It should also be remembered that the poverty thresholds are very low according many researchers, who maintain that the true poverty level is about 150% of their actual levels, and approximately 27% would be in poverty if that were the official threshold. I read a 2013 article, "Undercounting the Poor", in Dollars and Sense magazine by a professor at UMass/Amherst, Jeannette Wicks-Lim, who wrote, "But this [too low poverty threshold] conflicts with what we know about the economic deprivation that households experience. In the 1999 book Hardship in America, researchers found that near-poor households (households between the poverty line and twice the poverty line) experienced one of more "critical" hardships -- such as missing meals, not getting necessary medical care, or having their utilities disconnected -- at only slightly lower rates than the officially poor (25% compared to 29%). Only when household get above twice the poverty line does the incidence of these economic problems fall substantially -- all the way down to 11%. Twice the poverty line (or about 150% of the SPM) appears to be an excellent marker for when households can meet their basic needs." The 2019 SPM report, covering year 2018, shows that 27.8% of Americans live below 150% of the poverty threshold (Table A-4, page 26). This conforms with the assessment I presented elsewhere from Kathleen Short, long-time researcher for the U.S. Census, who stated that 140% of the poverty threshold was true poverty, and those living at that level or below are "unable to achieve a safe and decent standard of living."
The Joint Committee on Taxation, 2018, shows that 65.5% of households make less than $75,000 and they are taxed from above 4 times to below 4 times the poverty level. The SPM chart above states that only 22.4% of households have post-tax and post-transfer incomes above 4 times poverty. The $75,000 income family's tax rate, overall and effective, is around 27.5%; the top one percent pay 33.7% with incomes 25 to 36 times greater than the 4th quintile groups -- the average income $1,914,000 a year compared to $86,500. The one percent rate is higher by maybe a quarter (a quarter of 28% is 7%, add that to 28 and get 35%).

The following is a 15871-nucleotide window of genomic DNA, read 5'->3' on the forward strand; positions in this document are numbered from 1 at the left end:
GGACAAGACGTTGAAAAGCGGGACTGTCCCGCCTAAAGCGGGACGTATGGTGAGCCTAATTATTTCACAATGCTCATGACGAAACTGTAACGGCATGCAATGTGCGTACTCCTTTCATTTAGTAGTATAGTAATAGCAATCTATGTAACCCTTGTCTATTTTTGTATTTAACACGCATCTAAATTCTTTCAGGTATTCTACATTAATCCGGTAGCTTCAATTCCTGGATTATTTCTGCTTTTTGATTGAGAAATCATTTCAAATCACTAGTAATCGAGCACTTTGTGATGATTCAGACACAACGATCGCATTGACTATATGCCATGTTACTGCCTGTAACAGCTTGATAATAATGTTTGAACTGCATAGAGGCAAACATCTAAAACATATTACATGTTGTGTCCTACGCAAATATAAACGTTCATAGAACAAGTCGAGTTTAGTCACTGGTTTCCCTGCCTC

These middle income households are taxed into the lower income group of 2.00 times to 3.99 times poverty. How many? About one in five, 19.5% of the nation, or 24,960,000 households and that would also be about 65 million citizens, fall into this group. It's an income of about $75,000, very roughly. See that table at "Who Pays Taxes in America in 2019?" published by

Further on, next essay, I show that the lower-earning 50% receives $1 of income while the top one percent receives $81. The average yearly income for the lower half is $16,200 and for the top 1% $1.3 million, a 1 to 81 ratio. Such a startling ratio, but their "overall effective" tax rate is not that much greater, 22% compared to 33.7%.

I hate to go on, but I must. Wealth -- we need a wealth tax. Since January 2009 wealth has doubled, even though the economy in the past ten years sputtered and disappointed millions. The "household net worth" has increased from $48 trillion to $113 trillion, a $65 trillion gain (see the Federal Reserve report Flow of Funds page 2 and Table 101, and see the 2010 report to find the $48 trillion figure), and adjusting for inflation that is a 95% increase. The $65 trillion gain is -- so big it cannot be imagined. Briefly, each individual in the top one percent has an annual cash income of $1.3 million (see the graph at my past blog that I mentioned above) and an added $0.9 million in non-realized capital gains for a total per adult income of $2.2 million (I won't show you the math, but I believe I did it right.) I imagine most of these one percenters live in a married condition and their household income is double the $2.2 million for one person income, or it is $4.4 million a year -- annual household income. And without a major collapse of the stock market, which is somewhat likely but not guaranteed, they will continue to be taxed at 33.7% yearly, just above 27.5% that an income of $86,500 is taxed. An income of $4.4 million is 51 times that of $86,500.  !!!  Fair?  Even if I overstated the income, it's important to realize the effect of a dual income, that of cash and that of investment (unrealized) income.    Warren and Sanders have it right.

Here's a quote from Thomas Piketty, the famous economist from France, on the need for higher tax rates on the richest: Between 1930 and 1980, the rate applied on the highest incomes was on average 81% in the United States, and the rate applied to the highest inherited estates was 74%. Clearly this did not destroy American capitalism, far from it. It made it more egalitarian and more productive, at a time when the United States had not forgotten that it was their level of educational advancement and their investment in training and skills that was the backbone of their prosperity, and not the religion of property and inequality.